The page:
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Covering the Central Highlands
Central West Queensland

Business & Rural

19 November, 2020

CQ farmers face devastation if no significant rainfall by Christmas

By Mel Frykberg


THE FESTIVE season is gearing up to be a bleak and desperate time for Queensland farmers as water levels in the Fairbairn Dam drop to 8.75 percent - the lowest level ever since the dam was built in the 1970s.

Fairbairn Dam feeds water to the Emerald Irrigation Scheme and to the Nogoa McKenzie dam.

“The situation is devastating,” said Neville Crook, a consultant at BM Agribiz.

“Permanent crop growers are going to struggle to produce crops due to the water shortage,” added Crook who also owns a cattle farm and used to farm grapes and cotton.

“I’ve lived here for thirty years and the irrigation situation is extremely serious,” said Crook.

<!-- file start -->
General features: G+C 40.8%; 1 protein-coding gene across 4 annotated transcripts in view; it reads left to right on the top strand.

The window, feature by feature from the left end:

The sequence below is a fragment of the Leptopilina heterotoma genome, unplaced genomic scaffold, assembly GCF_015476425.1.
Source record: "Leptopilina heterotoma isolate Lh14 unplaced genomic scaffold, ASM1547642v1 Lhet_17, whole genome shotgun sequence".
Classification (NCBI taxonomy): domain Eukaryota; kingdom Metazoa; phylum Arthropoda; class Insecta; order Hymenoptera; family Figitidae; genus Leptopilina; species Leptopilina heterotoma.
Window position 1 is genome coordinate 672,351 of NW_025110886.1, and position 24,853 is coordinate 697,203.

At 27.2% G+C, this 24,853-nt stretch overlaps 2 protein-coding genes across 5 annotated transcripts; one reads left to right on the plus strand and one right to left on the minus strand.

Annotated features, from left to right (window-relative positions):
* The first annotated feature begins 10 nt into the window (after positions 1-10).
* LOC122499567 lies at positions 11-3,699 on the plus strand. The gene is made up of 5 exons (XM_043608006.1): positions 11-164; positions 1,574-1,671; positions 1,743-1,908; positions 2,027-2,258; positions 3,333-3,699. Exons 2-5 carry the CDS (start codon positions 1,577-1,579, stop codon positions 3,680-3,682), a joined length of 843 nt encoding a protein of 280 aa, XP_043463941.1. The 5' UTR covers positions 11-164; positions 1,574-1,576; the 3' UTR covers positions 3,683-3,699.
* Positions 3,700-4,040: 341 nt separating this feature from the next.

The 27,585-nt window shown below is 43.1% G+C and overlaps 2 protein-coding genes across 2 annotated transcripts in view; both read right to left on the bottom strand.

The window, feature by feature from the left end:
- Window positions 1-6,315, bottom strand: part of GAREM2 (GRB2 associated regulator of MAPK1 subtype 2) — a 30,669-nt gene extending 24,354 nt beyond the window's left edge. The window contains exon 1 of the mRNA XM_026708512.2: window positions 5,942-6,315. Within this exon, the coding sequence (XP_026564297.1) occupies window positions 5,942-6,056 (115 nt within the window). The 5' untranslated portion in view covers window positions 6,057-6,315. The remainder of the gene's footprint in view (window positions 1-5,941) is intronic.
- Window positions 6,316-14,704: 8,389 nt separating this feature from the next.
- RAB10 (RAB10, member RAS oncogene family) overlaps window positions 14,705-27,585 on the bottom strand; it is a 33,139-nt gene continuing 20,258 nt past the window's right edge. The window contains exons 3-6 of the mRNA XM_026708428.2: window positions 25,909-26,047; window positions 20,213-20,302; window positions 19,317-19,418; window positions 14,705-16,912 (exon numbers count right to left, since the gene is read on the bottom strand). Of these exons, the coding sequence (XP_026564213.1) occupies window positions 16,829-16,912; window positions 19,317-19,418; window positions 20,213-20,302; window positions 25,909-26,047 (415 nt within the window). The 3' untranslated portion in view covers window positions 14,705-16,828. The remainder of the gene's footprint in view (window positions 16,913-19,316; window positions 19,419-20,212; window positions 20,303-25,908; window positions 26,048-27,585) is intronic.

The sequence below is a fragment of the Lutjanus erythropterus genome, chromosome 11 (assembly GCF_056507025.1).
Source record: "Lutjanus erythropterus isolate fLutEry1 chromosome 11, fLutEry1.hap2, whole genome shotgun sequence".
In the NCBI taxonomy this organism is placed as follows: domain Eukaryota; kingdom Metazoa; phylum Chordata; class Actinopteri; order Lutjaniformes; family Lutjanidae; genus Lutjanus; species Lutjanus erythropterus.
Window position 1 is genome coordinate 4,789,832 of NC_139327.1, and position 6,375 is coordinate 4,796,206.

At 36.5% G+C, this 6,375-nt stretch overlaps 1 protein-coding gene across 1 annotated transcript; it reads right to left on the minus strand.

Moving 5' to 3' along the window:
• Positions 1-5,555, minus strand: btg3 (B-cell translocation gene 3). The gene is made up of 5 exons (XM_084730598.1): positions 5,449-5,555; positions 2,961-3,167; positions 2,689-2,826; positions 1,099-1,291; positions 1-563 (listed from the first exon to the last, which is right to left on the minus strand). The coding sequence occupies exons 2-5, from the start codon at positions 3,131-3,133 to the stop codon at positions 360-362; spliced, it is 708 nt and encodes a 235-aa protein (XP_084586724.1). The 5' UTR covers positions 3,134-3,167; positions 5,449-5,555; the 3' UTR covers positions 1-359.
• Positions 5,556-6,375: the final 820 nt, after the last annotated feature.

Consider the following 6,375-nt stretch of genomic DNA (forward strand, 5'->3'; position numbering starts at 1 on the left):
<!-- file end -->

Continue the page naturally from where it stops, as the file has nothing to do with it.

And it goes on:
“We are in the fourth year of a serious drought. During the first three years of a drought it is possible to rely on dwindling water reserves but by the fourth year water supplies are significantly reduced.”

While previous floods in parts of Queensland such as Townsville delivered a deluge of water the run-offs have already evaporated and haven’t brought the necessary long-term relief.

“In addition to facing severe economic losses due to the possible failure of crops, the price of water has sky rocketed with desperate farmers forced to pay astronomical prices for dwindling water supplies” said Crook.

The rainfall year runs from July 1 to June 30 of each year.

During that period farmers, towns and mines buy water capacity rights to Fairbairn Dam.


To read the full article, please pick up a copy of this week's Highlands Leader, available from Friday.



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